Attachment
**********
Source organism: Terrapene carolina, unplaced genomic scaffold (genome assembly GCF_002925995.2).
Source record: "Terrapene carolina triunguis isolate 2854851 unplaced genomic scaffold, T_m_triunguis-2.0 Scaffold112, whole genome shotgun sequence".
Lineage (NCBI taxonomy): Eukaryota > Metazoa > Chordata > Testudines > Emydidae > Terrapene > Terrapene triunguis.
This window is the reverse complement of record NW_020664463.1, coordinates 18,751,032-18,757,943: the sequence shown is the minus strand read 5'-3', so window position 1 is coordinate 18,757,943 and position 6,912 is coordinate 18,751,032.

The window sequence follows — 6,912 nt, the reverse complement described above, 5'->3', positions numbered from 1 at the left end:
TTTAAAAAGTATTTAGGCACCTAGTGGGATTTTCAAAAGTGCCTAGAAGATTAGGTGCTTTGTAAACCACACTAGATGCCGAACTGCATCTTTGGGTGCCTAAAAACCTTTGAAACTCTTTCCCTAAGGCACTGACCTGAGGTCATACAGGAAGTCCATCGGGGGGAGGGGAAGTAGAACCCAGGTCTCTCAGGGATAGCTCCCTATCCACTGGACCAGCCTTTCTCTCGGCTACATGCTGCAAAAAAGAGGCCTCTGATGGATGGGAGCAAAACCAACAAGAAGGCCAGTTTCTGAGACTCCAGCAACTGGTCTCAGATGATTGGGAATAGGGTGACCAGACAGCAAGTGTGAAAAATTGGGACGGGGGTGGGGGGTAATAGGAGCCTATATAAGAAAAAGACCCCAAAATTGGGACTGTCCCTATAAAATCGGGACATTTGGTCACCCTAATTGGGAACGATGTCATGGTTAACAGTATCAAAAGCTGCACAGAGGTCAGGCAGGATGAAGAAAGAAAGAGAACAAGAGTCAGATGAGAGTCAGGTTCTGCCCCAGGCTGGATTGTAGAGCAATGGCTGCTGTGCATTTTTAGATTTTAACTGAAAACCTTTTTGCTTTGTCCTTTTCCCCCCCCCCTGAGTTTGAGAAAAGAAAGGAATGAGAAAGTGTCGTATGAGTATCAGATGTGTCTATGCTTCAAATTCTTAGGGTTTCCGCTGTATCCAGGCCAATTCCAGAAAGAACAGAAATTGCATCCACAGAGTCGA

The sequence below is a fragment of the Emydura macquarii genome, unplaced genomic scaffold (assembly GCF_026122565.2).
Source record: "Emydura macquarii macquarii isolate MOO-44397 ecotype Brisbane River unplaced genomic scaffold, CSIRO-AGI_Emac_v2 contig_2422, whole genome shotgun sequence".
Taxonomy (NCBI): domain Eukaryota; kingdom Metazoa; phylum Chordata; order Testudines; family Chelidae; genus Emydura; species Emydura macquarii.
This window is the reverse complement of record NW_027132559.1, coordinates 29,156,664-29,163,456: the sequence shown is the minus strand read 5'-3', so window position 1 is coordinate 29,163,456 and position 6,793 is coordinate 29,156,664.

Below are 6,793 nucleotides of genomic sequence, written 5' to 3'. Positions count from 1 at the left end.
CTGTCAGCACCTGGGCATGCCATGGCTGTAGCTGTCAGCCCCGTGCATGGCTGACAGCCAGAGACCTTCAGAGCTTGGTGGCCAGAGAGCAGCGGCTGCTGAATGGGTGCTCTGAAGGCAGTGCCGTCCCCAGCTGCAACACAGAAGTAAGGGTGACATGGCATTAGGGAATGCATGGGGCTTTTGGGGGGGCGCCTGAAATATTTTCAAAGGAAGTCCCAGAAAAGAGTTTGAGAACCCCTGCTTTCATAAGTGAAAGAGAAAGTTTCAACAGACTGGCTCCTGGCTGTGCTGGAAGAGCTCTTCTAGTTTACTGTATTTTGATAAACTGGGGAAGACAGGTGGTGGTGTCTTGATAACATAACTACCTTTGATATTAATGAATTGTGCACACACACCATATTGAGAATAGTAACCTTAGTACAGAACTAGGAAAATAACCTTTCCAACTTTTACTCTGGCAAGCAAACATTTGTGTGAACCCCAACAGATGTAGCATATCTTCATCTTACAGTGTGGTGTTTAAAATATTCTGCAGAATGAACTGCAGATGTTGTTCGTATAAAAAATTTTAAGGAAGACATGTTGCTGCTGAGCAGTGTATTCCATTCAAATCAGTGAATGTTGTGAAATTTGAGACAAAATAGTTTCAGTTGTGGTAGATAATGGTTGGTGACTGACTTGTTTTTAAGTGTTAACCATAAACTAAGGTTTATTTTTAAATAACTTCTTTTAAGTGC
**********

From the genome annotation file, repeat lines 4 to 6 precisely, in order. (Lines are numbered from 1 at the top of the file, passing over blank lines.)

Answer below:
This window is the reverse complement of record NW_020664463.1, coordinates 18,751,032-18,757,943: the sequence shown is the minus strand read 5'-3', so window position 1 is coordinate 18,757,943 and position 6,912 is coordinate 18,751,032.

The window sequence follows — 6,912 nt, the reverse complement described above, 5'->3', positions numbered from 1 at the left end:
TTTAAAAAGTATTTAGGCACCTAGTGGGATTTTCAAAAGTGCCTAGAAGATTAGGTGCTTTGTAAACCACACTAGATGCCGAACTGCATCTTTGGGTGCCTAAAAACCTTTGAAACTCTTTCCCTAAGGCACTGACCTGAGGTCATACAGGAAGTCCATCGGGGGGAGGGGAAGTAGAACCCAGGTCTCTCAGGGATAGCTCCCTATCCACTGGACCAGCCTTTCTCTCGGCTACATGCTGCAAAAAAGAGGCCTCTGATGGATGGGAGCAAAACCAACAAGAAGGCCAGTTTCTGAGACTCCAGCAACTGGTCTCAGATGATTGGGAATAGGGTGACCAGACAGCAAGTGTGAAAAATTGGGACGGGGGTGGGGGGTAATAGGAGCCTATATAAGAAAAAGACCCCAAAATTGGGACTGTCCCTATAAAATCGGGACATTTGGTCACCCTAATTGGGAACGATGTCATGGTTAACAGTATCAAAAGCTGCACAGAGGTCAGGCAGGATGAAGAAAGAAAGAGAACAAGAGTCAGATGAGAGTCAGGTTCTGCCCCAGGCTGGATTGTAGAGCAATGGCTGCTGTGCATTTTTAGATTTTAACTGAAAACCTTTTTGCTTTGTCCTTTTCCCCCCCCCCTGAGTTTGAGAAAAGAAAGGAATGAGAAAGTGTCGTATGAGTATCAGATGTGTCTATGCTTCAAATTCTTAGGGTTTCCGCTGTATCCAGGCCAATTCCAGAAAGAACAGAAATTGCATCCACAGAGTCGA